When people visit your site, more often than not they do so because they’re looking for something specific. For companies with several types of content or products aimed at different target markets, using “sub-sites” can make it easier for people in each audience to find what they are looking for.
There are several ways to use sub-sites for targeting and branding, but the main benefit remains the same: Sub-sites make it easy for people to quickly find their way through a large amount of content to locate what they’re looking for.
The use of sub-sites is not new. Large content site such as CNET, ZDNet, and CMPnet have used branded multiple sites some with their own look and feel for a long time. For instance, web developers who go to CNET’s www.builder.com see a complete, self-contained site dedicated to their needs, but they also see links to other parts of the CNET site.
While sites such as Builder.com have their own domain as an entry point into the site, another way to identify sub-sites is to add a “host name” in front of the domain name. About.com makes extensive use of this technique with sub-sites such as advertising.about.com.
But corporate marketing and commerce sites can use similar techniques, too.
For example, IBM has several web sites that operate under the IBM.com domain, such as www.software.ibm.com and www.ibm.com/linux.
General Electric sells thousands of different products from light bulbs to locomotives engines, so they need multiple sites to make it easy for each target audience to quickly find the information and products they’re looking for. For example, GE’s small business site, gesmallbusiness.com, has its own domain with navigation links that keep readers within that sub-site. On the other hand, the GE Capital IT Solutions operation has a URL within the GE domain, www.gecits.ge.com.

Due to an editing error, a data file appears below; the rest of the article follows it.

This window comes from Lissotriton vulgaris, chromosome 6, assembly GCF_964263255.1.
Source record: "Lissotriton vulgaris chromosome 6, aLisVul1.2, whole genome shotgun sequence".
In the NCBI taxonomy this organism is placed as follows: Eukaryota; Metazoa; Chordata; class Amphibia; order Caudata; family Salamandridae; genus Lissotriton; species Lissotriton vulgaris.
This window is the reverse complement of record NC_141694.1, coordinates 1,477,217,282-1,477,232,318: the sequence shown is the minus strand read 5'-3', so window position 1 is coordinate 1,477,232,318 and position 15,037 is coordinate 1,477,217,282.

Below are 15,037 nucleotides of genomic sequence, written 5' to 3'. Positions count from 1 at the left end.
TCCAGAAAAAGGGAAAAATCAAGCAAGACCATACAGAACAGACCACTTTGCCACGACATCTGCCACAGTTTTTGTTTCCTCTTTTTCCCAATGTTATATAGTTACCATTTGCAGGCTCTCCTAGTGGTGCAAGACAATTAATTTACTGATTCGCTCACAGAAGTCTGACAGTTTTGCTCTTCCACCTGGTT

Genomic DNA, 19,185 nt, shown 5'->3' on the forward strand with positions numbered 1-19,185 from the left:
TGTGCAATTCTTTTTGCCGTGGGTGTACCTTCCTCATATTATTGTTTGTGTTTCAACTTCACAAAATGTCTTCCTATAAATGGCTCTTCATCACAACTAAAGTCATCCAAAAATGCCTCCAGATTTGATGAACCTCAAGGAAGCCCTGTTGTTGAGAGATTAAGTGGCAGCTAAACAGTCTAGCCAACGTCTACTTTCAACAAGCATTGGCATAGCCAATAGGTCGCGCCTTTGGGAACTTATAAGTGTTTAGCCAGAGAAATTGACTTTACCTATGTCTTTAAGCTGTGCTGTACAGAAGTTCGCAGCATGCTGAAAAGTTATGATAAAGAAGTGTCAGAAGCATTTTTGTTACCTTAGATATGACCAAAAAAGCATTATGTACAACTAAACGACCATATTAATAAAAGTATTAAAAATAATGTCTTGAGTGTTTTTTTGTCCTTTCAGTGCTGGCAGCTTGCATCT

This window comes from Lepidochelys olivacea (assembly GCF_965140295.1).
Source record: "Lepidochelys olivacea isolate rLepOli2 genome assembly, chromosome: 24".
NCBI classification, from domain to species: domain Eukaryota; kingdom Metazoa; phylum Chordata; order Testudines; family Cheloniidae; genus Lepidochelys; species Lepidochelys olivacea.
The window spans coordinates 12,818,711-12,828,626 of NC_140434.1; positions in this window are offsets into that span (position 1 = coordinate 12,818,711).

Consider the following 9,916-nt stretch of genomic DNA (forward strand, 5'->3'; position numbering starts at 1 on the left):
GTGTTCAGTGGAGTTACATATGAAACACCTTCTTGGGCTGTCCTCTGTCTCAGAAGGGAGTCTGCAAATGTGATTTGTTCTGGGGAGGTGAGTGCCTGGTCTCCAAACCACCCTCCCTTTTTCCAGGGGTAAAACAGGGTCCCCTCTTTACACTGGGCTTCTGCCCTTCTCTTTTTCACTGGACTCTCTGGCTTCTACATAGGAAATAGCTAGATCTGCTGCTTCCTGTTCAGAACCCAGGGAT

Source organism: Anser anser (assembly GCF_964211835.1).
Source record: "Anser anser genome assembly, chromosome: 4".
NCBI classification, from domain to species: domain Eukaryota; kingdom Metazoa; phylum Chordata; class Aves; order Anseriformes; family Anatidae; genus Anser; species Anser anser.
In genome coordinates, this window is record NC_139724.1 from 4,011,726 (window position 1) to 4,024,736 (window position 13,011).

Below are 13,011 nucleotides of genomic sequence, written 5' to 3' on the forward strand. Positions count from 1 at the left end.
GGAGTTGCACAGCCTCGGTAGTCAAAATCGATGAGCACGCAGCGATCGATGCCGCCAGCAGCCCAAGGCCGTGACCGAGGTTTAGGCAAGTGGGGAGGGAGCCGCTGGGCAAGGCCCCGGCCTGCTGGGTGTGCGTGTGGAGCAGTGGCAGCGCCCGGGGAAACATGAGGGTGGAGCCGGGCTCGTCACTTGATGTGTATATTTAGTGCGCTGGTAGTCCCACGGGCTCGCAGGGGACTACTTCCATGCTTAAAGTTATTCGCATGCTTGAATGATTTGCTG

A number of popular sites target females with general information, such as iVillage and Oxygen Media, which is motivating more general sites to develop targeted content and sites on more narrow topics. Another site that now has content and commerce aimed at women is the Cindy Margolis site. It has a section for women only, with material about women’s diet, health, and beauty products.
As you find target markets that would benefit from just a portion of your whole site, there are a few questions to consider in planning the sub-site:
- URL Branding: Should the sub-site have its own domain, have a host name in front of the main domain, or have a “slash section” name after the normal URL?
- Navigation: Should the main navigation keep people within the sub-site, or make it easy for them to explore the whole site?
- Look and Feel: Should the sub-site use graphics and formats differently than the main site does to create a separate identity, or should the style be consistent with that of the main site?
Then, there are the more technical questions about how to implement a sub-site, such as:
- Site Hosting: Will the sub-site be hosted with the main site, or on servers at a separate location?
- Content Management: Can the current content management system (CMS) easily handle the new content, which may require a database different from the current site’s content database?
- Workflow Management: Should the existing content creation team handle the new site, or will it need its own team of content creators?
For many years television was dominated by the three major networks; however, as the subscriber base for cable and satellite grew, so did the number of channels offering narrowly targeted content. As the Internet population continues to grow, and the different types of Internet appliances increase, we’ll see more markets interested in more narrowly targeted content.
Readers benefit from having an easy way to find just the right content, and advertisers benefit by having an easy way to target their messages.